As fotos no cabeçalho são
da autoria do CDFF 


16 Dias de Activismo Contra a Violência de Género 2020:

Mês da mulher 2020:

Debate, workshop, feira, música, desporto, cinema, exposição, poesia, teatro, dança e muito mais

Programa do Mês da Mulher 2020

Campeonato de futebol:

“Unidos Contra a Violência Sexual”

Vamos falar de aborto!

(mesa redonda)

Mulheres Jovens sob Ataque (debate)

V Conferência Nacional da Rapariga

Marcha pela liberdade de expressão

Liberdade de Expressão

Marcha por Gilles Cistac

Marcha Gilles Sistac

Marcha pela igualdade


Contra violação dos direitos humanos no Código Penal


Concurso de fotografia

Vencedores da 2ª edição


Marcha pela paz


Desfile do 1º de Maio


Prémio da Rede de Defesa dos Direitos Sexuais e Reprodutivos 2012

Anúncio dos vencedores

Marcha de Solidariedade


Fotos da Marcha de Solidariedade dos Povos da SADC (2012)


Não é fácil ser mulher ...


... em Moçambique

Aborto. Pense nisso...


(Material usado em acções de formação da WLSA)

Quem vai querer dar a luz aqui?


O estado em que se encontram alguns dos postos de saúde em Cabo Delgado



Filme produzido pela WLSA Moçambique sobre sobre uma jovem que, até há pouco tempo, vivia com fístula obstétrica.


Brochura elaborada pela WLSA Moçambique sobre o problema da fístula obstétrica - um drama que atinge cerca de 100.000 mulheres em Moçambique.


Clique aqui para descarregar a brochura (em PDF)

Leia mais sobre fístula obstétrica

Contra a violência de género


A sociedade civil manifestou-se na inauguração dos X Jogos Africanos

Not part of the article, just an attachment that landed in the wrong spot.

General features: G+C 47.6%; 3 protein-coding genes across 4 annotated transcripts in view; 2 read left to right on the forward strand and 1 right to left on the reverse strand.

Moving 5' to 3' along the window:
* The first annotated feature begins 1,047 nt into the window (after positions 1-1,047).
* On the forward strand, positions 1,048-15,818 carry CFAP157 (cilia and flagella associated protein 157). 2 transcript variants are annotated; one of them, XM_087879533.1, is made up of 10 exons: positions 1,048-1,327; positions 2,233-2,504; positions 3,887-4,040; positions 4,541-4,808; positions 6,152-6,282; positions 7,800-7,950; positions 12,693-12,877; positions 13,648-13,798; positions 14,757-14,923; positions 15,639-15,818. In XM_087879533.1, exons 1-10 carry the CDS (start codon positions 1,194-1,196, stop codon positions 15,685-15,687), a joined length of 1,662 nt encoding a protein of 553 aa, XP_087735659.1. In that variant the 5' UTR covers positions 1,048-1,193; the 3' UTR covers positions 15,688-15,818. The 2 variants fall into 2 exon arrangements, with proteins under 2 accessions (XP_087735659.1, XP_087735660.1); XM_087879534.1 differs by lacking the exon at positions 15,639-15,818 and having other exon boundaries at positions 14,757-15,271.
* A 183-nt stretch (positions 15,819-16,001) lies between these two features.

The Good Girls and the Feminists


by Maria José Arthur


Published in: Outras Vozes, Suplemento do boletim n° 13, November 2005


At the time when I was still a teenager, one of the great virtues of women was not to be talked about. Like a kind of magic wand, the less a woman was talked about, the greater her fame as a “good girl”. There was nothing worse than having your name “on everyone’s lips”. The description, “one who does little of note”, was fundamental. That is why now, looking back on the path I have taken and thinking about my present commitments, I want to laugh, because nothing could be more different from the strategies that we follow, as feminists and activists for women’s human rights. We think the time has come to expose the discrimination experienced by the majority of women and make it more visible, as a way of raising public awareness and making decision-makers realise there is need for change. At the same time, we want to use this exposure to justify our demands for equality and justice.

In fact, if we just look around us, women in Mozambique have undeniably gained in visibility, although this does not mean that there is any broad agreement on what it is to be a woman or that the implicit representation of womanhood is the same. And despite the great “advances” that are so widely proclaimed, there are still certain images of women in the public domain that have negative connotations and serve as a model – inversely – for sustaining the authoritative version of womanhood, which sees women as not having the capacity to manage their own lives and suffering from chronic insecurity, and which cherishes motherhood. As Michelle Perrot (1997) has pointed out, the expression “public woman”, which is used for the presence of women in places considered male preserves, has a disqualifying value, linked to prostitution and unbecoming conduct (in contrast, the “public man” is one who devotes his intelligence and efforts to the good of the majority)1. It is this last aspect that also makes the public woman potentially dangerous, because she evades rules and control, and she has neither faith nor master.